New UI-Based Tool Can Manipulate the Microscopic World
June 23, 2017
University of Idaho researchers will soon have the ability to manipulate material at the nanoscale with a new instrument funded by a grant from the M.J. Murdock Charitable Trust.
The FEI Scios DualBeam FIB SEM system combines a powerful scanning electron microscope (SEM) with a high-energy focused ion beam (FIB), which researchers can use to add or remove material at the molecular level. It is the first instrument of its kind in the area.
The FIB SEM’s primary use is for electrical engineering research that requires fabricating or repairing tiny integrated circuits, but it also can be used to help researchers in other fields. For example, a geologist could use it to prepare an extremely thin slice of mineral, or a biologist could use the ion beam to slice open a cell to examine its interior.
Dr. Moses Lee from the M. J. Murdock Charitable Trust said, “The Trust is pleased to support the University of Idaho with the purchase of a focused ion beam scanning electron microscope. Our founder, Jack Murdock, had a strong belief in the power of education, science and technology to solve many of our world’s issues and challenges. The availability of the microscope to the University of Idaho and other institutions throughout the Pacific Northwest will facilitate that work.”
Researchers previously had to travel to Idaho Falls or Richland, Washington, to access similar tools. Now, the FIB SEM system is centrally located on the first floor of UI’s new Integrated Research and Innovation Center (IRIC).
“The IRIC microscopy room was designed specifically to house an instrument like this,” said Tom Williams, director of UI’s Electron Microscopy Center and a clinical associate professor of geological sciences. “This will have enough versatility of use that it will be helpful to researchers from many institutions.”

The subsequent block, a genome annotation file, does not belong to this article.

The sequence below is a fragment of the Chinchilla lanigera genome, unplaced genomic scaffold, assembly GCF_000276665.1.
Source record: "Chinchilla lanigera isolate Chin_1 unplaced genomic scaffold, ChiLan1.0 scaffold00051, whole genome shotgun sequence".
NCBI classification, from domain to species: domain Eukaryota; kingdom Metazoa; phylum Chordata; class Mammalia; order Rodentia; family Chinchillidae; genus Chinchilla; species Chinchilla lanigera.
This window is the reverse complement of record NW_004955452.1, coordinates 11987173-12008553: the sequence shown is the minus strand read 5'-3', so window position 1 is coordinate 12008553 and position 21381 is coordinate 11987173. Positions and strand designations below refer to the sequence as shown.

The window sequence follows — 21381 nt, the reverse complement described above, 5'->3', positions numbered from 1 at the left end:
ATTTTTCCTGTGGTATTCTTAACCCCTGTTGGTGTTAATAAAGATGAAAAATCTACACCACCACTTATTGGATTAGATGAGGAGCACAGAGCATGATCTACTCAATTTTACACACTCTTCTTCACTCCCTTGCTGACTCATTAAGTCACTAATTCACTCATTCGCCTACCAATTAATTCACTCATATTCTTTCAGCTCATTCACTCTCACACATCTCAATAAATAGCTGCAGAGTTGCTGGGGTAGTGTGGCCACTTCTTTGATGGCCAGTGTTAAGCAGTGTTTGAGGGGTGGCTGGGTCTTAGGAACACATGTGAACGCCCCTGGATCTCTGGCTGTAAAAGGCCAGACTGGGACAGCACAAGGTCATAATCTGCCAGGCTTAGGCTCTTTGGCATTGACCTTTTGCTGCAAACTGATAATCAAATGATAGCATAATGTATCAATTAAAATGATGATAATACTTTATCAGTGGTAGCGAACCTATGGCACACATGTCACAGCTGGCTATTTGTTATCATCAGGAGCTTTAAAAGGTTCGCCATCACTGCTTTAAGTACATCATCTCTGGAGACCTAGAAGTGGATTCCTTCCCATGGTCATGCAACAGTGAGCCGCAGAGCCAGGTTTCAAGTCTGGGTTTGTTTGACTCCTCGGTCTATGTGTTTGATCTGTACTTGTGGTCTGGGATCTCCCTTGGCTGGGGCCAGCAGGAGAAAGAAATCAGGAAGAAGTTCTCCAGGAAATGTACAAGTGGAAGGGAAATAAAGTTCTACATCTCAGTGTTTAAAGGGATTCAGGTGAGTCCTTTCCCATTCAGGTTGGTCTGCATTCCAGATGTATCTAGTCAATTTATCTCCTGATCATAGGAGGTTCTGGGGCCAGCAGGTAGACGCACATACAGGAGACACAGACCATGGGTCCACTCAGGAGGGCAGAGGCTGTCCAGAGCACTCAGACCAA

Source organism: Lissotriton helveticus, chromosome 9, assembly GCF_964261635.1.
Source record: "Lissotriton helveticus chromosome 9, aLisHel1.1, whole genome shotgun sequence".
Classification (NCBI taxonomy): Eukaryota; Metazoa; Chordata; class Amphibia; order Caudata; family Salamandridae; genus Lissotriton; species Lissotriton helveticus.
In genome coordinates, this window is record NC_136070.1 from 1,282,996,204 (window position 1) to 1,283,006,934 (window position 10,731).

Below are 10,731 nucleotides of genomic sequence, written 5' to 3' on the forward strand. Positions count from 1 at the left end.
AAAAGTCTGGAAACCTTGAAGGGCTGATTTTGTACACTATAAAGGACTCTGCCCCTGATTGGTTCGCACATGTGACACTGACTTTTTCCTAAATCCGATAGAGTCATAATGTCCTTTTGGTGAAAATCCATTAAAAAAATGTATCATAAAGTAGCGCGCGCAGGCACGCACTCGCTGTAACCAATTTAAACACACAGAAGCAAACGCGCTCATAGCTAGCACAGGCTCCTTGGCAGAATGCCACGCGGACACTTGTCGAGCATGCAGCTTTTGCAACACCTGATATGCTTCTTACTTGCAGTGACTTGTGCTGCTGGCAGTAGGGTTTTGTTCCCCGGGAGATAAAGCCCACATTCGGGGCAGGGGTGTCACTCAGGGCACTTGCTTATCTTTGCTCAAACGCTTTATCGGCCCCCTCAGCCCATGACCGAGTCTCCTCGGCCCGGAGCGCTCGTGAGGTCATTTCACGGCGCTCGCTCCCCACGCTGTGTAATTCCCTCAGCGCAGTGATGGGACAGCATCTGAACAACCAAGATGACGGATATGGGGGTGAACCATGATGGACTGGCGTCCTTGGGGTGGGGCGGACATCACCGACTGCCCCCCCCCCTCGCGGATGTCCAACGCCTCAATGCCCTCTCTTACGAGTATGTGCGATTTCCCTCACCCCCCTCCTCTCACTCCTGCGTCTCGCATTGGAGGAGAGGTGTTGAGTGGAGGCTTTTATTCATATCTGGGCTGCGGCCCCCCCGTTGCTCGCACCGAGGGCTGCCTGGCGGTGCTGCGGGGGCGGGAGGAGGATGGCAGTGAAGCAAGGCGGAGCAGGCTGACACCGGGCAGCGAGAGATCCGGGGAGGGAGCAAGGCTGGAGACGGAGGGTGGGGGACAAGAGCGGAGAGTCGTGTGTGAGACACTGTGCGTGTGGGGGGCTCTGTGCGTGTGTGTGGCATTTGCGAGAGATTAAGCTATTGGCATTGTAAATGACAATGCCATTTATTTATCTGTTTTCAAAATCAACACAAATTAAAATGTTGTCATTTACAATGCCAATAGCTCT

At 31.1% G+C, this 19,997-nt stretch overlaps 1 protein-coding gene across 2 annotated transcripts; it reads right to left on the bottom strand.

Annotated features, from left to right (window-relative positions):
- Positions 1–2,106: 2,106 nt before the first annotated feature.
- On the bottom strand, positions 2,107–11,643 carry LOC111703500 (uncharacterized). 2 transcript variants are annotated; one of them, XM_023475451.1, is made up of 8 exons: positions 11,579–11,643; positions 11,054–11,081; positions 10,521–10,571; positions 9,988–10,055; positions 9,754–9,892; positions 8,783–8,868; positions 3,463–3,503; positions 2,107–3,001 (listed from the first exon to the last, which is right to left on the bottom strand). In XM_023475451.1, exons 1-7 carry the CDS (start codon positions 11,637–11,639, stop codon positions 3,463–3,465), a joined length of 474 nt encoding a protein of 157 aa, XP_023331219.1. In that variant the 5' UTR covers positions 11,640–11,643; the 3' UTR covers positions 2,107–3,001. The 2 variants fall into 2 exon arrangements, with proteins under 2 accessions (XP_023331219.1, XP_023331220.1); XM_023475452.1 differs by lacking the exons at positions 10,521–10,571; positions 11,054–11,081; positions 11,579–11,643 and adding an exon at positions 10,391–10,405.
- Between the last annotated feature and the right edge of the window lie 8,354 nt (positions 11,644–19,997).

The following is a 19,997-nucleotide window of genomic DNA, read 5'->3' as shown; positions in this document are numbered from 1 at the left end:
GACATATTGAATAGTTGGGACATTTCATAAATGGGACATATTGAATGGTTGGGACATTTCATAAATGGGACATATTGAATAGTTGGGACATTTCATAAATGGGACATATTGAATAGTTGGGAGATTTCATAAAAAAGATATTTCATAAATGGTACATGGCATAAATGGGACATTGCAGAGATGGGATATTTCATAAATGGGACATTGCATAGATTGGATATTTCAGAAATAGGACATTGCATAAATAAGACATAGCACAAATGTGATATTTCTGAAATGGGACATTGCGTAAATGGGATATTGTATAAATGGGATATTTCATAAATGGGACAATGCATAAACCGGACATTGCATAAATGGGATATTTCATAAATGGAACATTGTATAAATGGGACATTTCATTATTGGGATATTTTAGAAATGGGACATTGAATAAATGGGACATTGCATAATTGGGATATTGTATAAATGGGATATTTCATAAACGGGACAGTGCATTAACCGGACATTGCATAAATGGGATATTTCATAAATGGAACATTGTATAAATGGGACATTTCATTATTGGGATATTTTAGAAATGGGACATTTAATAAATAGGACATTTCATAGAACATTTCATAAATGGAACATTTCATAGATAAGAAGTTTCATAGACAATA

Williams will spend the summer learning the ins and outs of the FIB SEM, as well as training three graduate students to use it. In the fall, he will set up workshops to demonstrate the instrument’s capabilities. The Murdock grant included funds to encourage researchers to receive training and start using the system.
“Our researchers are eager to start utilizing this system and finding innovative ways to leverage its innovative capabilities to advance our research,” said Janet Nelson, UI vice president for research and economic development. “We are grateful to the M.J. Murdock Charitable Trust for their continued investment, not only in our UI researchers, but also in growing the research capabilities of our entire region.”
About Murdock Charitable Trust
The M.J. Murdock Charitable Trust’s mission is to enrich the quality of life in Alaska, Idaho, Montana, Oregon and Washington by providing grants to organizations that strengthen the region’s educational, spiritual and cultural base in creative and sustainable ways. The Trust was created in 1975 through the will of Melvin J. “Jack” Murdock, co-founder of Tektronix, Inc.
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About the University of Idaho
The University of Idaho, home of the Vandals, is Idaho’s land-grant, national research university. From its residential campus in Moscow, U of I serves the state of Idaho through educational centers in Boise, Coeur d’Alene and Idaho Falls, a research and Extension center in Twin Falls, plus Extension offices in 42 counties. Home to more than 11,000 students statewide, U of I is a leader in student-centered learning and excels at interdisciplinary research, service to businesses and communities, and in advancing diversity, citizenship and global outreach. U of I competes in the Big Sky Conference and Sun Belt Conference. Learn more: www.uidaho.edu